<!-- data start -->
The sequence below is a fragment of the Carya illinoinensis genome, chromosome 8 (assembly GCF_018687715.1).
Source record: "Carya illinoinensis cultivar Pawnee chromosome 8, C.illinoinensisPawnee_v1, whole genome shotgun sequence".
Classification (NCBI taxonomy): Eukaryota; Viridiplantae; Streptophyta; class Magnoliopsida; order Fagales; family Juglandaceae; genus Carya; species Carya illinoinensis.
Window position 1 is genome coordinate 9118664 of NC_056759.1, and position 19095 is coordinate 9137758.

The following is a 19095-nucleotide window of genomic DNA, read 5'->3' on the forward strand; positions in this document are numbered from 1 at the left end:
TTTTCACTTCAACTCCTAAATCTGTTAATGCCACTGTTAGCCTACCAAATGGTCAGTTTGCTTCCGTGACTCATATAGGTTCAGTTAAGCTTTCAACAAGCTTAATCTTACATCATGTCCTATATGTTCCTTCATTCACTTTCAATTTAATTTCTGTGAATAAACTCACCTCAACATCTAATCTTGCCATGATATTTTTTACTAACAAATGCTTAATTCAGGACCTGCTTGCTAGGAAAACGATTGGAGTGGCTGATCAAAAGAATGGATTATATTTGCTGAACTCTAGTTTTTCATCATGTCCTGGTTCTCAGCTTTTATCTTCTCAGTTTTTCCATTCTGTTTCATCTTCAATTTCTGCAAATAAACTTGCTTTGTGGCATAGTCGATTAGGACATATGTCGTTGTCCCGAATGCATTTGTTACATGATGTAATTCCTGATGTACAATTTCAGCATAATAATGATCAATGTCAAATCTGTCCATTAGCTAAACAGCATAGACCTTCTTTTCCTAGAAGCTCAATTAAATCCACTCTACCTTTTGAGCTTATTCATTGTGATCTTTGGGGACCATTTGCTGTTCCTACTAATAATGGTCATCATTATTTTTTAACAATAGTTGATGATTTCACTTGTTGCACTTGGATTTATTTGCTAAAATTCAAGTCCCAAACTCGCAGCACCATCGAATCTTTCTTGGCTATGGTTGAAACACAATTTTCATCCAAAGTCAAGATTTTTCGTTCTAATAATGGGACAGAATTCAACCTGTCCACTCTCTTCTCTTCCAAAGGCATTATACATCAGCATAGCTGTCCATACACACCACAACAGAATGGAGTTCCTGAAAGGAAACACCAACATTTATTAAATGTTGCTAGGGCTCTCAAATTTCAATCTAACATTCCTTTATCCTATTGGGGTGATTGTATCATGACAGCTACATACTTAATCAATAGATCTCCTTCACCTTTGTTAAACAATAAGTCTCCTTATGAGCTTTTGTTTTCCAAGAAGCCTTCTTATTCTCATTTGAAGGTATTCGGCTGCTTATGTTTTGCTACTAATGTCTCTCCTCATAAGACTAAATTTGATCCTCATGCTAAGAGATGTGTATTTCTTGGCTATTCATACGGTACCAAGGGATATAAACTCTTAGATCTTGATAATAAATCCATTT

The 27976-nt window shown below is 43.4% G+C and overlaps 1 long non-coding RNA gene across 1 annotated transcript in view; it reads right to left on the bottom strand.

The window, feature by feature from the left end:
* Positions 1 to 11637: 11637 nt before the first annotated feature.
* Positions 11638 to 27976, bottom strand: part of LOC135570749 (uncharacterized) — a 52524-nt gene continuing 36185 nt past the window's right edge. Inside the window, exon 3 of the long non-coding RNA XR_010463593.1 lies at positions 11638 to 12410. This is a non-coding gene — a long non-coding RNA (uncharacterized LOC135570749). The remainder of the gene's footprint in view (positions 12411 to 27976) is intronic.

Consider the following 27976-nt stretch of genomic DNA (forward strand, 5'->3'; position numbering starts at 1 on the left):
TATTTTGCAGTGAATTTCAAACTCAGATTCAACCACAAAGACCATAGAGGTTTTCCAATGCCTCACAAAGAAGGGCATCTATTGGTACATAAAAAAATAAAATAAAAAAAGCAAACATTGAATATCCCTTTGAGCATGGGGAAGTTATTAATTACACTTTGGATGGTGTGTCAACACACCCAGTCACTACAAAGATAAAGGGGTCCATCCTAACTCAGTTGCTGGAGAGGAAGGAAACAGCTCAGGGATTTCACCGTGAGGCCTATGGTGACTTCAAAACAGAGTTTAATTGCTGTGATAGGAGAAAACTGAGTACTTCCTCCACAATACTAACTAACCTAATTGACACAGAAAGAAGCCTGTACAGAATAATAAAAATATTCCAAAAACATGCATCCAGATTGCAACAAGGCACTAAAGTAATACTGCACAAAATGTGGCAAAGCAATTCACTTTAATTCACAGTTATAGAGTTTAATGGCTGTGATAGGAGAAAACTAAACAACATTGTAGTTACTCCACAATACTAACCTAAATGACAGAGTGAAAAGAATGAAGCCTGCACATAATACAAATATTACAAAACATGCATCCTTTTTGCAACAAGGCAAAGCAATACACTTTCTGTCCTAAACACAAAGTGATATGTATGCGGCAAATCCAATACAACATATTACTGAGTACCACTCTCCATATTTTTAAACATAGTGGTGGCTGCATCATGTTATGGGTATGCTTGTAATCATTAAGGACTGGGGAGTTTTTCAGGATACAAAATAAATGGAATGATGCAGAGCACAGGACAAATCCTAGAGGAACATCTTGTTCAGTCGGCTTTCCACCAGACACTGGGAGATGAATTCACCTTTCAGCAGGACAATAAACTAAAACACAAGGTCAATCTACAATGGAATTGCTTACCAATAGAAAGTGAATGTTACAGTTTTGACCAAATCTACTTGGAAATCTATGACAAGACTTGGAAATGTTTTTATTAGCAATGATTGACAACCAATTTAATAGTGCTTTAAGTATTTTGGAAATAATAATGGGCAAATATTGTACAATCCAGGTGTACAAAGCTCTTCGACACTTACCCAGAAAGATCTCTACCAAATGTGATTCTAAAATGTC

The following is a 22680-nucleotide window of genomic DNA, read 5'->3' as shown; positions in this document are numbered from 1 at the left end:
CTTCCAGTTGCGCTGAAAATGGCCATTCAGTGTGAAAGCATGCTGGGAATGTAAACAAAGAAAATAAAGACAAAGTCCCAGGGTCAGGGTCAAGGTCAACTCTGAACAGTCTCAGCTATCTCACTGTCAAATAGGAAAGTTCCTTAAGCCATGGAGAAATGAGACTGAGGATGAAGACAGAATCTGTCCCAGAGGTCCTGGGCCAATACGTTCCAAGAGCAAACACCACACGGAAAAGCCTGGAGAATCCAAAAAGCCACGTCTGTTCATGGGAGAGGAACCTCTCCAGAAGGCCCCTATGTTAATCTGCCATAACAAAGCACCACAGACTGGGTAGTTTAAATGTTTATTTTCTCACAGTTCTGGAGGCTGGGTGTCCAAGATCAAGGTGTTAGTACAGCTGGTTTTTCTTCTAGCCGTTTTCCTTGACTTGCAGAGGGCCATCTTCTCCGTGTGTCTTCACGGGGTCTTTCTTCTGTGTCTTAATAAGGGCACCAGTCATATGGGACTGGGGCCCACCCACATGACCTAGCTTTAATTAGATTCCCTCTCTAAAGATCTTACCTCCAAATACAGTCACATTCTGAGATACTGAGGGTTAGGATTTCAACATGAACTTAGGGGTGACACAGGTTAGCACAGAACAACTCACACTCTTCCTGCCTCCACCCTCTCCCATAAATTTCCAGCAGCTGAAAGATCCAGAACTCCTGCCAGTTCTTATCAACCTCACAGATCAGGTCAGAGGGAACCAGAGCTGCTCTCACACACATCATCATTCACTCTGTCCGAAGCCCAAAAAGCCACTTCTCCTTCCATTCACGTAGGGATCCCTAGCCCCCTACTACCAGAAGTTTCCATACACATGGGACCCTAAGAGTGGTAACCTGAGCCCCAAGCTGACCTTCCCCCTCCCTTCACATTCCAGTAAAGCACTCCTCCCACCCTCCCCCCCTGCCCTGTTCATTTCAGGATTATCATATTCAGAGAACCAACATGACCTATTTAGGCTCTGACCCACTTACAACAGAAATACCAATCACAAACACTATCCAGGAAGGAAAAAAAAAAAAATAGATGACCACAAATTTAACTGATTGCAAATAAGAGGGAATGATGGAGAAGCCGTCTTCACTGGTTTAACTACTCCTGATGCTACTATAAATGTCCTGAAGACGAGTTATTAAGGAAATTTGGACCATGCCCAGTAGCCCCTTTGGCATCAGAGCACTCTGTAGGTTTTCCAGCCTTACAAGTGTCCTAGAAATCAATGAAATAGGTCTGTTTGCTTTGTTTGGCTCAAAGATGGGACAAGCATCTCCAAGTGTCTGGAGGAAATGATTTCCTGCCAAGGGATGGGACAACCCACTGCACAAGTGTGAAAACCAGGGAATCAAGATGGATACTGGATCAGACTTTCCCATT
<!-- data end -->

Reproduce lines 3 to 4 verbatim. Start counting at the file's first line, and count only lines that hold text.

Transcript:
Classification (NCBI taxonomy): Eukaryota; Viridiplantae; Streptophyta; class Magnoliopsida; order Fagales; family Juglandaceae; genus Carya; species Carya illinoinensis.
Window position 1 is genome coordinate 9118664 of NC_056759.1, and position 19095 is coordinate 9137758.